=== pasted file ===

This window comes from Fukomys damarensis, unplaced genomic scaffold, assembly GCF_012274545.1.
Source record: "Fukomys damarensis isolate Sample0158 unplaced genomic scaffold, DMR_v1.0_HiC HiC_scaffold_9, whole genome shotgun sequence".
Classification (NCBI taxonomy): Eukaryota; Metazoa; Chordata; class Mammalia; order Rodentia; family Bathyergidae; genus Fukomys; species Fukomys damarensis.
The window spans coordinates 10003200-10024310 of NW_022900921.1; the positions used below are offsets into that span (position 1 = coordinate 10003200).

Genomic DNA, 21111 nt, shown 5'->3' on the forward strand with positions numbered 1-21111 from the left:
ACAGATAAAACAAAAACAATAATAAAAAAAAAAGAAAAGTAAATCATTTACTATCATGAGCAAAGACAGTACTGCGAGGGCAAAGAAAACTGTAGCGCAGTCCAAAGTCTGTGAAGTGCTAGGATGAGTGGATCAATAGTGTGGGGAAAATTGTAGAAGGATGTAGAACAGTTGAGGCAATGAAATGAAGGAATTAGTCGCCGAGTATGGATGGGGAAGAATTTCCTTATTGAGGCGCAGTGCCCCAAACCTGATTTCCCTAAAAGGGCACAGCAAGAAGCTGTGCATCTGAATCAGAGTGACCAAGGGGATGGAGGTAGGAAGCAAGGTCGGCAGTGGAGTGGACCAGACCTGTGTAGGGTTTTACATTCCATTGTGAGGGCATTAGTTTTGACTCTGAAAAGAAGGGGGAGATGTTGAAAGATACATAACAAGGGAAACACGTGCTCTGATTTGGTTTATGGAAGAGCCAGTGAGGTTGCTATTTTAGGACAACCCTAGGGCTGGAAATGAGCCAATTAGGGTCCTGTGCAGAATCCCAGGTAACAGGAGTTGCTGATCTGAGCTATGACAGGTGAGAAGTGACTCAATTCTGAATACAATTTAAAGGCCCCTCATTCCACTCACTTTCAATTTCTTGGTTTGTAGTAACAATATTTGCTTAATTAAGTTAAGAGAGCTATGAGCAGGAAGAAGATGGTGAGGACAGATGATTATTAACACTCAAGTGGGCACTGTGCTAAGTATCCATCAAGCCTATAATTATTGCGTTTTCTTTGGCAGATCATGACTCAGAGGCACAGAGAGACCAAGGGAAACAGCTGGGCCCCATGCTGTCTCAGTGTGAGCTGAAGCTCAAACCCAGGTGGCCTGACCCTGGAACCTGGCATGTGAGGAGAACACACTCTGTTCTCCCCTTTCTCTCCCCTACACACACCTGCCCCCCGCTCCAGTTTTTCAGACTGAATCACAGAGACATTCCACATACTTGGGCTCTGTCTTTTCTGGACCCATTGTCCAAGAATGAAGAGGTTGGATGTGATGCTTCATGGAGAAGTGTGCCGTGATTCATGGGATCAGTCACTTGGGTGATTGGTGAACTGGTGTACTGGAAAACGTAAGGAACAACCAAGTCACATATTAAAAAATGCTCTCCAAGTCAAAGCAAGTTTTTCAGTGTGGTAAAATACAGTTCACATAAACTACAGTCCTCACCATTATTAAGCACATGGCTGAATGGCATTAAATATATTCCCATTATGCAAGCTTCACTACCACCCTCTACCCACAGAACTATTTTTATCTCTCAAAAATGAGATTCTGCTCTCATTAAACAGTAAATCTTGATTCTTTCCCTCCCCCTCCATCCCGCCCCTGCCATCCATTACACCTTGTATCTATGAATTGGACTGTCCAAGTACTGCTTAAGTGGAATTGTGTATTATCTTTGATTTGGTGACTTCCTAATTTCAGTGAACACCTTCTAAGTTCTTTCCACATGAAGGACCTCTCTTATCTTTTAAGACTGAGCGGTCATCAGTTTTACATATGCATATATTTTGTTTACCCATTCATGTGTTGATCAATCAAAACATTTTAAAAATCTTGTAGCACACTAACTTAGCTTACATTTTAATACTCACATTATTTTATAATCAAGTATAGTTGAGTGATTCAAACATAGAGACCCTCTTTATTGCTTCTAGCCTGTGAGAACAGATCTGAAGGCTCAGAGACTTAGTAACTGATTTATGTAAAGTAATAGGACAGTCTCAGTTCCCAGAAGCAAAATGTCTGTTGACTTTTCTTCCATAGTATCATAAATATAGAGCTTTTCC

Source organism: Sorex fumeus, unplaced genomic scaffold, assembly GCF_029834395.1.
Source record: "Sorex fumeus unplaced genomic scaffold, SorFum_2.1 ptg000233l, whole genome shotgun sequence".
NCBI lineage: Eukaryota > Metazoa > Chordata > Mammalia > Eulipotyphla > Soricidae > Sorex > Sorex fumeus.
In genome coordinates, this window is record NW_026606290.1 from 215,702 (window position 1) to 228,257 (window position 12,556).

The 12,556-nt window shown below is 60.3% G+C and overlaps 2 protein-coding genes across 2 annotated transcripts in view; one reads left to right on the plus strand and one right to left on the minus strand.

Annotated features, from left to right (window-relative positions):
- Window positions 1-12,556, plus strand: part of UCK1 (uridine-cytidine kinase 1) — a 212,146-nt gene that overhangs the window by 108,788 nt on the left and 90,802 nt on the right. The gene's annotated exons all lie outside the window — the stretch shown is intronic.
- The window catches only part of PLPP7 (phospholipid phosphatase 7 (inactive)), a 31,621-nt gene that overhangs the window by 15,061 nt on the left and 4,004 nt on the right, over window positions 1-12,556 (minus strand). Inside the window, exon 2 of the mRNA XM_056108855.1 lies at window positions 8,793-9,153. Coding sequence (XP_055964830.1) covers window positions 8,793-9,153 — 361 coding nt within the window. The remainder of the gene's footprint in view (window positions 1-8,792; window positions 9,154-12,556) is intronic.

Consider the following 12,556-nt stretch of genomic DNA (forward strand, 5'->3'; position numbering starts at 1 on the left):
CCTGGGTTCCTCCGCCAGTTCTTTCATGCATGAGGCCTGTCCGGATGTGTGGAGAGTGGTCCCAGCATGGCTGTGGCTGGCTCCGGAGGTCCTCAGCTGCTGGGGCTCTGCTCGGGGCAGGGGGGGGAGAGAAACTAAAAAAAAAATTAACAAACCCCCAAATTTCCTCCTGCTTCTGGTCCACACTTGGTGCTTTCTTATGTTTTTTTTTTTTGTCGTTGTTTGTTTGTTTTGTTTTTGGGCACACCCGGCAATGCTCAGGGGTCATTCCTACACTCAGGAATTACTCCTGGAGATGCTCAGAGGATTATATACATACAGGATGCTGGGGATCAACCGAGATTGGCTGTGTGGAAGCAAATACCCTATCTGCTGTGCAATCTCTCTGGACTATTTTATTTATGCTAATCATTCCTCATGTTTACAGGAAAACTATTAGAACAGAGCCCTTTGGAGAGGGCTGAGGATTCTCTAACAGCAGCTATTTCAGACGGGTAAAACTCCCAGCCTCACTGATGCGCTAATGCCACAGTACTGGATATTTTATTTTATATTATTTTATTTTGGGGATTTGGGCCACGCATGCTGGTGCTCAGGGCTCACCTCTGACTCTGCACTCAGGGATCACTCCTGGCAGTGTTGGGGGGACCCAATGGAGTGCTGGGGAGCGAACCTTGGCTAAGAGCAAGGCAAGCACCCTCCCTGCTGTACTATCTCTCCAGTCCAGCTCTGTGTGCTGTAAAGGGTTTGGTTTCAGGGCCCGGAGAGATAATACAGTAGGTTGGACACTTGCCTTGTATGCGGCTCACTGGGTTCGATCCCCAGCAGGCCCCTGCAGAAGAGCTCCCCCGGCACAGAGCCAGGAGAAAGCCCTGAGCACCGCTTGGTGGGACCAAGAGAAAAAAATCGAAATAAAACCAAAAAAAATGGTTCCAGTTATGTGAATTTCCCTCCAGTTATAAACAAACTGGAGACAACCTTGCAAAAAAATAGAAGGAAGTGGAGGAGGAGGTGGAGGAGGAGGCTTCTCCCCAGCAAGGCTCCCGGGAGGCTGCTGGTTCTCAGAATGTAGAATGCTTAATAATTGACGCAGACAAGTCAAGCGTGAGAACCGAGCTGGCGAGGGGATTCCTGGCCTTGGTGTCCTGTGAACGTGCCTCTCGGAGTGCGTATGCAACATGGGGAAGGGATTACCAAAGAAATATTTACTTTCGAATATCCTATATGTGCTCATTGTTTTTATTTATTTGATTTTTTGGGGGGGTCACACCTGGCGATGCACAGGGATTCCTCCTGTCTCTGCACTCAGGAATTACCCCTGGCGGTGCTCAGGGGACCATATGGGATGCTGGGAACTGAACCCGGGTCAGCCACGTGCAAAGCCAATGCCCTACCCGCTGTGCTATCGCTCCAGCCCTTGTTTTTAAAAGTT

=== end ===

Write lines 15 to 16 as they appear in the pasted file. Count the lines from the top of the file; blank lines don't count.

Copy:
Consider the following 12,556-nt stretch of genomic DNA (forward strand, 5'->3'; position numbering starts at 1 on the left):
CCTGGGTTCCTCCGCCAGTTCTTTCATGCATGAGGCCTGTCCGGATGTGTGGAGAGTGGTCCCAGCATGGCTGTGGCTGGCTCCGGAGGTCCTCAGCTGCTGGGGCTCTGCTCGGGGCAGGGGGGGGAGAGAAACTAAAAAAAAAATTAACAAACCCCCAAATTTCCTCCTGCTTCTGGTCCACACTTGGTGCTTTCTTATGTTTTTTTTTTTTGTCGTTGTTTGTTTGTTTTGTTTTTGGGCACACCCGGCAATGCTCAGGGGTCATTCCTACACTCAGGAATTACTCCTGGAGATGCTCAGAGGATTATATACATACAGGATGCTGGGGATCAACCGAGATTGGCTGTGTGGAAGCAAATACCCTATCTGCTGTGCAATCTCTCTGGACTATTTTATTTATGCTAATCATTCCTCATGTTTACAGGAAAACTATTAGAACAGAGCCCTTTGGAGAGGGCTGAGGATTCTCTAACAGCAGCTATTTCAGACGGGTAAAACTCCCAGCCTCACTGATGCGCTAATGCCACAGTACTGGATATTTTATTTTATATTATTTTATTTTGGGGATTTGGGCCACGCATGCTGGTGCTCAGGGCTCACCTCTGACTCTGCACTCAGGGATCACTCCTGGCAGTGTTGGGGGGACCCAATGGAGTGCTGGGGAGCGAACCTTGGCTAAGAGCAAGGCAAGCACCCTCCCTGCTGTACTATCTCTCCAGTCCAGCTCTGTGTGCTGTAAAGGGTTTGGTTTCAGGGCCCGGAGAGATAATACAGTAGGTTGGACACTTGCCTTGTATGCGGCTCACTGGGTTCGATCCCCAGCAGGCCCCTGCAGAAGAGCTCCCCCGGCACAGAGCCAGGAGAAAGCCCTGAGCACCGCTTGGTGGGACCAAGAGAAAAAAATCGAAATAAAACCAAAAAAAATGGTTCCAGTTATGTGAATTTCCCTCCAGTTATAAACAAACTGGAGACAACCTTGCAAAAAAATAGAAGGAAGTGGAGGAGGAGGTGGAGGAGGAGGCTTCTCCCCAGCAAGGCTCCCGGGAGGCTGCTGGTTCTCAGAATGTAGAATGCTTAATAATTGACGCAGACAAGTCAAGCGTGAGAACCGAGCTGGCGAGGGGATTCCTGGCCTTGGTGTCCTGTGAACGTGCCTCTCGGAGTGCGTATGCAACATGGGGAAGGGATTACCAAAGAAATATTTACTTTCGAATATCCTATATGTGCTCATTGTTTTTATTTATTTGATTTTTTGGGGGGGTCACACCTGGCGATGCACAGGGATTCCTCCTGTCTCTGCACTCAGGAATTACCCCTGGCGGTGCTCAGGGGACCATATGGGATGCTGGGAACTGAACCCGGGTCAGCCACGTGCAAAGCCAATGCCCTACCCGCTGTGCTATCGCTCCAGCCCTTGTTTTTAAAAGTT